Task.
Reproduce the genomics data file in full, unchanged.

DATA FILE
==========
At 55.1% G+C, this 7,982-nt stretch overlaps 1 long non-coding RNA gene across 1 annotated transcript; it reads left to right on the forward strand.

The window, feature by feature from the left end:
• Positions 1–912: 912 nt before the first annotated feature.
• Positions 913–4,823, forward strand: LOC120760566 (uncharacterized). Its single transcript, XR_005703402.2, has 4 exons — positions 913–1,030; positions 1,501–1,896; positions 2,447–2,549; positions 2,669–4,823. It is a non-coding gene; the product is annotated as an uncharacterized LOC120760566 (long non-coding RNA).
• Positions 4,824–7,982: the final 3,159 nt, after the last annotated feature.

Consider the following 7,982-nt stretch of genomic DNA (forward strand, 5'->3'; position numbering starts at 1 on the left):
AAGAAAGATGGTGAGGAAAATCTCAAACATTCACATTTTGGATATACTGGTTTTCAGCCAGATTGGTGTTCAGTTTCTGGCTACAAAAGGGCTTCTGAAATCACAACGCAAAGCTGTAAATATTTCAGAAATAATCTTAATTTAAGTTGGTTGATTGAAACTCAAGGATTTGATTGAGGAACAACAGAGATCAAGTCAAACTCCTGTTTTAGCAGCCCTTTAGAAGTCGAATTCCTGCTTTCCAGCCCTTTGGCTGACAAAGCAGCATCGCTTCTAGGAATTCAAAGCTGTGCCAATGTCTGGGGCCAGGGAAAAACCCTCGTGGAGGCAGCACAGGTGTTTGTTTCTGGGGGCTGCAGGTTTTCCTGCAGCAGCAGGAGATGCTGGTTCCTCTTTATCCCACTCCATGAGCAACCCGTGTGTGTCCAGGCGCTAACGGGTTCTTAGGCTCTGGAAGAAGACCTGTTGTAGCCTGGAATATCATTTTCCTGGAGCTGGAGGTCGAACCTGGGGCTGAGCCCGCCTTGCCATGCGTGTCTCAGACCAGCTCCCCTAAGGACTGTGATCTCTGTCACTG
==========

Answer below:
At 55.1% G+C, this 7,982-nt stretch overlaps 1 long non-coding RNA gene across 1 annotated transcript; it reads left to right on the forward strand.

The window, feature by feature from the left end:
• Positions 1–912: 912 nt before the first annotated feature.
• Positions 913–4,823, forward strand: LOC120760566 (uncharacterized). Its single transcript, XR_005703402.2, has 4 exons — positions 913–1,030; positions 1,501–1,896; positions 2,447–2,549; positions 2,669–4,823. It is a non-coding gene; the product is annotated as an uncharacterized LOC120760566 (long non-coding RNA).
• Positions 4,824–7,982: the final 3,159 nt, after the last annotated feature.

Consider the following 7,982-nt stretch of genomic DNA (forward strand, 5'->3'; position numbering starts at 1 on the left):
AAGAAAGATGGTGAGGAAAATCTCAAACATTCACATTTTGGATATACTGGTTTTCAGCCAGATTGGTGTTCAGTTTCTGGCTACAAAAGGGCTTCTGAAATCACAACGCAAAGCTGTAAATATTTCAGAAATAATCTTAATTTAAGTTGGTTGATTGAAACTCAAGGATTTGATTGAGGAACAACAGAGATCAAGTCAAACTCCTGTTTTAGCAGCCCTTTAGAAGTCGAATTCCTGCTTTCCAGCCCTTTGGCTGACAAAGCAGCATCGCTTCTAGGAATTCAAAGCTGTGCCAATGTCTGGGGCCAGGGAAAAACCCTCGTGGAGGCAGCACAGGTGTTTGTTTCTGGGGGCTGCAGGTTTTCCTGCAGCAGCAGGAGATGCTGGTTCCTCTTTATCCCACTCCATGAGCAACCCGTGTGTGTCCAGGCGCTAACGGGTTCTTAGGCTCTGGAAGAAGACCTGTTGTAGCCTGGAATATCATTTTCCTGGAGCTGGAGGTCGAACCTGGGGCTGAGCCCGCCTTGCCATGCGTGTCTCAGACCAGCTCCCCTAAGGACTGTGATCTCTGTCACTG